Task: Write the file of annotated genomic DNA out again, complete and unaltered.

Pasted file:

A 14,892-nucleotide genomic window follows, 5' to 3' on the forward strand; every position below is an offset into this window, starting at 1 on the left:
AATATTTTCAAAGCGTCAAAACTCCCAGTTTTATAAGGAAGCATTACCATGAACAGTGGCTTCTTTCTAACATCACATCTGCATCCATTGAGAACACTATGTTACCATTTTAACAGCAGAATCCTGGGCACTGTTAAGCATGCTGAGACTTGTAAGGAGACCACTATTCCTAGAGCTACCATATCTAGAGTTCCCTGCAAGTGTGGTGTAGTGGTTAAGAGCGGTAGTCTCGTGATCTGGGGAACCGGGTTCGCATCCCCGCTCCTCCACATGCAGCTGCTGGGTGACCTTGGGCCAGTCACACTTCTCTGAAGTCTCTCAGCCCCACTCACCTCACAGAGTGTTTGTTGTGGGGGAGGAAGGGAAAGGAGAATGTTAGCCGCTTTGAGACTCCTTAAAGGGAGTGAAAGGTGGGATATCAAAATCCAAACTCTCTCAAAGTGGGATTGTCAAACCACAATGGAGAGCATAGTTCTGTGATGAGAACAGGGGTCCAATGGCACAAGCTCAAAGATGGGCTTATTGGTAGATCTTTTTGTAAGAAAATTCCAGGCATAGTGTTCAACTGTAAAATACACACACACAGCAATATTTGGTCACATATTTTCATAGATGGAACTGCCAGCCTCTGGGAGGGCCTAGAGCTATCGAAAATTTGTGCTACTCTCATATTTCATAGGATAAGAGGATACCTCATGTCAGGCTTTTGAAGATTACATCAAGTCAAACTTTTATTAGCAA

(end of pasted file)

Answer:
A 14,892-nucleotide genomic window follows, 5' to 3' on the forward strand; every position below is an offset into this window, starting at 1 on the left:
AATATTTTCAAAGCGTCAAAACTCCCAGTTTTATAAGGAAGCATTACCATGAACAGTGGCTTCTTTCTAACATCACATCTGCATCCATTGAGAACACTATGTTACCATTTTAACAGCAGAATCCTGGGCACTGTTAAGCATGCTGAGACTTGTAAGGAGACCACTATTCCTAGAGCTACCATATCTAGAGTTCCCTGCAAGTGTGGTGTAGTGGTTAAGAGCGGTAGTCTCGTGATCTGGGGAACCGGGTTCGCATCCCCGCTCCTCCACATGCAGCTGCTGGGTGACCTTGGGCCAGTCACACTTCTCTGAAGTCTCTCAGCCCCACTCACCTCACAGAGTGTTTGTTGTGGGGGAGGAAGGGAAAGGAGAATGTTAGCCGCTTTGAGACTCCTTAAAGGGAGTGAAAGGTGGGATATCAAAATCCAAACTCTCTCAAAGTGGGATTGTCAAACCACAATGGAGAGCATAGTTCTGTGATGAGAACAGGGGTCCAATGGCACAAGCTCAAAGATGGGCTTATTGGTAGATCTTTTTGTAAGAAAATTCCAGGCATAGTGTTCAACTGTAAAATACACACACACAGCAATATTTGGTCACATATTTTCATAGATGGAACTGCCAGCCTCTGGGAGGGCCTAGAGCTATCGAAAATTTGTGCTACTCTCATATTTCATAGGATAAGAGGATACCTCATGTCAGGCTTTTGAAGATTACATCAAGTCAAACTTTTATTAGCAA